It is worth noting that Robert Baden-Powell, the British military man who started the scouting movement, had nothing against girls. Shortly after he inaugurated his first scouting troop, in 1908, he and his sister Agnes started the Girl Guides, out of which the Girl Scouts grew.
The Baden-Powells understood two simple truths that seem to elude their more sophisticated heirs. The first truth revolved around the recognition that the psychological and moral advantages of practicing outdoor activities like camping, boating, and woodcraft were sharpened and enhanced by cultivating an attitude of reverence and helpfulness. The spirit of the movement is easy to caricature, as anyone who has read about the exploits of Edwin the Boy Scout in P. G. Wodehouse will fondly recall. But there is also something essentially, elementally wholesome about the ambitions of the scouting movement, something our culture is in peril of losing. (An index of just how threatened that ambition is may be estimated by the smile that passed your lips at the word “wholesome.”)
The second truth that the Baden-Powells assumed was that there are fundamental differences between boys and girls and that, in many circumstances, they profit by single-sex associations that nurture and cater to those differences. This is a truth that has been understood by most cultures throughout history. It is not abrogated by the rancorous ideological innovations of the last few decades, though many children will be harmed by those innovations. Indeed, among the many unfortunate ironies attending the decision of the Boy Scouts to renounce a key element of its charter is that it will undoubtedly damage the Girl Scouts. Henceforth, every overbearing mother who is determined to see her daughter at Harvard and then in a corporate boardroom or the U.S. Congress will start the journey by enrolling her not in the Girl Scouts but in the Boy Scouts in the hope that achieving the badge of Eagle Scout will hurry her on her way. And can anyone doubt that the coveted rank of Eagle Scout will soon be subject to “affirmative action” scrutiny and will henceforth be apportioned as much by quota as by achievement?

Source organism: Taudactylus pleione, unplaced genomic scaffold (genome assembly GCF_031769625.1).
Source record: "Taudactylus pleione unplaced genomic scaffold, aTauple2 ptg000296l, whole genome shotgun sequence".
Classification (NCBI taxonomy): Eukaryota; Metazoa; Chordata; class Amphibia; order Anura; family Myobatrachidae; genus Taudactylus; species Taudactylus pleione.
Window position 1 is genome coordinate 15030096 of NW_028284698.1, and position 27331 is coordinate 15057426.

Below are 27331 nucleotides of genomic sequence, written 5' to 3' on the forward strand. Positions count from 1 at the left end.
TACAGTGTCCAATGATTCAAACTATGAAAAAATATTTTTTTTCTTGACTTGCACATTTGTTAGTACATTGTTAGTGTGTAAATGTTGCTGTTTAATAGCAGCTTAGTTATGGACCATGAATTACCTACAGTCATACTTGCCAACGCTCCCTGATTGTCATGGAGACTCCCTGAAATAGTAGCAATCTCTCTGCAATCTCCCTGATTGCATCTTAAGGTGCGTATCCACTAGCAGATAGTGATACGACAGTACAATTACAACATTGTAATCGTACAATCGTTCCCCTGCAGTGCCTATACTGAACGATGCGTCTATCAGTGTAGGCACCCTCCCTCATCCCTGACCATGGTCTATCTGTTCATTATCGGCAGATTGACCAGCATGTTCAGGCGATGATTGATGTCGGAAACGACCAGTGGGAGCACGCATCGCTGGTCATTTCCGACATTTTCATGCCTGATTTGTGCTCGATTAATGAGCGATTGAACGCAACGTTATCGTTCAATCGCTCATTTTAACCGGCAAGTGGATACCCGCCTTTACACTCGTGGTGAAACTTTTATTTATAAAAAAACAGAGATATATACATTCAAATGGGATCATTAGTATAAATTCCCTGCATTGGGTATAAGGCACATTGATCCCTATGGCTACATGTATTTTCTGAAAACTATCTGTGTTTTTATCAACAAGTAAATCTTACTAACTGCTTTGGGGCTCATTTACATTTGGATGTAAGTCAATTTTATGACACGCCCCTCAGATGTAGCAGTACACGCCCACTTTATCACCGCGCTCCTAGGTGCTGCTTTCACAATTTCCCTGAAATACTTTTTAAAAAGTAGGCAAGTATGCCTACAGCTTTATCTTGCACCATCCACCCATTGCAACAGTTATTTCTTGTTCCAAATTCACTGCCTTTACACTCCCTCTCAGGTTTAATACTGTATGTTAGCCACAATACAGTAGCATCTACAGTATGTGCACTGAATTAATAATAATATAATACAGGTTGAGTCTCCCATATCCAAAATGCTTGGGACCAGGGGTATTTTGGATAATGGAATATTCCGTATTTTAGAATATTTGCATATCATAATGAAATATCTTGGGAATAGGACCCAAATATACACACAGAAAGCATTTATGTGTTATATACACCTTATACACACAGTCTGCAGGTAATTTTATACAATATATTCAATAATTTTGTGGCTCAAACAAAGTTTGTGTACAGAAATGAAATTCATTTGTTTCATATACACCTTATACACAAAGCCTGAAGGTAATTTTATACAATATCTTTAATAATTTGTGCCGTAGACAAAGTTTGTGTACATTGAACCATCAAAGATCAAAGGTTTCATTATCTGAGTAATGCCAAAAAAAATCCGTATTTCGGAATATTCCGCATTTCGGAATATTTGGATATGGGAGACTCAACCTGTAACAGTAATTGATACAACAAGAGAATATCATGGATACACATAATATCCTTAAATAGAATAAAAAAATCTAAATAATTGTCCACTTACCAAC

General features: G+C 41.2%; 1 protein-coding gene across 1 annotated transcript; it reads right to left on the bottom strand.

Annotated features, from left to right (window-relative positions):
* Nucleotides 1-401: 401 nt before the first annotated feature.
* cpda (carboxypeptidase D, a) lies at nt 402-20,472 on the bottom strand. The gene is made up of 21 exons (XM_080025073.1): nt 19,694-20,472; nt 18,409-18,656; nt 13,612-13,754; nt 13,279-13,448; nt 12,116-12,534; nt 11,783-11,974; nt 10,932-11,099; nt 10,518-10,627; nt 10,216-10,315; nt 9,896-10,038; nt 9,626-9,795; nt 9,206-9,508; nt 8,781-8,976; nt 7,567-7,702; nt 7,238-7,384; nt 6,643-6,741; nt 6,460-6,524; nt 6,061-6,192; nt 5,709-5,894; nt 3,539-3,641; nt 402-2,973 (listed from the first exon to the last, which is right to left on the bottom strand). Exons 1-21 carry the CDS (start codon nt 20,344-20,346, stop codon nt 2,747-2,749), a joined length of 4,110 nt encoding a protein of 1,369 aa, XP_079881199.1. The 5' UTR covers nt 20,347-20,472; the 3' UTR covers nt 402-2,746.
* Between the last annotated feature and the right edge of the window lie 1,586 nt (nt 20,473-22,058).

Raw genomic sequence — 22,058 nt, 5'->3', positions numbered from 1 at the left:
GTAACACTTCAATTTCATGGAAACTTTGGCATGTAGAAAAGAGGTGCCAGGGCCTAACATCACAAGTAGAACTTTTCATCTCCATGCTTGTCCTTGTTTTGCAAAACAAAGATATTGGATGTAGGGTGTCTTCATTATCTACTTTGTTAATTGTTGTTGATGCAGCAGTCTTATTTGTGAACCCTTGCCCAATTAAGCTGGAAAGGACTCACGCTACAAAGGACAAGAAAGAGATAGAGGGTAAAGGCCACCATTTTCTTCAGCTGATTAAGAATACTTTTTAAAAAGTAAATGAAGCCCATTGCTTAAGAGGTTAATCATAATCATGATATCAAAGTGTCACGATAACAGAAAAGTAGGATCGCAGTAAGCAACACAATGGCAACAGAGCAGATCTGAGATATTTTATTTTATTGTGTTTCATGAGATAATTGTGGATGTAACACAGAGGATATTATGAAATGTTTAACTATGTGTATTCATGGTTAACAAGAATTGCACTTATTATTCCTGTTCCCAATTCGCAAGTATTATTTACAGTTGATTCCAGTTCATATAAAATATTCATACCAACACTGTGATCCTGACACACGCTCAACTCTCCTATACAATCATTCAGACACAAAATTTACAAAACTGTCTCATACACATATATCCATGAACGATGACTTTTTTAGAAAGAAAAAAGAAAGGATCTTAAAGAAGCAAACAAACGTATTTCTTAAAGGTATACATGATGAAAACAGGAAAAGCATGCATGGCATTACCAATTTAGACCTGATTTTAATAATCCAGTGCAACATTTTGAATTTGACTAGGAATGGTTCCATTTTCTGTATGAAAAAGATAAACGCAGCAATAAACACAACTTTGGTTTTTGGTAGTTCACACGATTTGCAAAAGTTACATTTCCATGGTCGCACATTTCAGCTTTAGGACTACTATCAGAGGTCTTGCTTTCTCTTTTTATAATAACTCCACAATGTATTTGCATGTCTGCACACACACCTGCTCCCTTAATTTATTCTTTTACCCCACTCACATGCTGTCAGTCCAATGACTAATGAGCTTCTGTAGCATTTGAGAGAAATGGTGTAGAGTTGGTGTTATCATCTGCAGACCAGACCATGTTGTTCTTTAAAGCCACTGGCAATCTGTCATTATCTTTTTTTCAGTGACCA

Back in 1979, the literary critic Paul Fussell wrote a percipient essay called “The Boy Scout Handbook,” recommending that best-selling work to the attention of critics and, indeed, to the wider literate public. There is a lot to praise in Fussell’s essay. But we suspect that he underestimated the nature of the changes that, even then, were sweeping through our society. “The pliability and adaptability of the scout movement,” Fussell wrote, “explains its remarkable longevity, its capacity to flourish in a world dramatically different from its founder’s.” That may have been true in 1979. Is it still? Fussell’s next observation makes us tremble about the answer. “Like the Roman Catholic Church, the scout movement knows the difference between cosmetic and real change, and it happily embraces the one to avoid any truck with the other.”
Unpacking the protasis of that sentence circa 2017 will not necessarily yield the consolation Fussell assumes.
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This article originally appeared in The New Criterion, Volume 36 Number 3, on page 1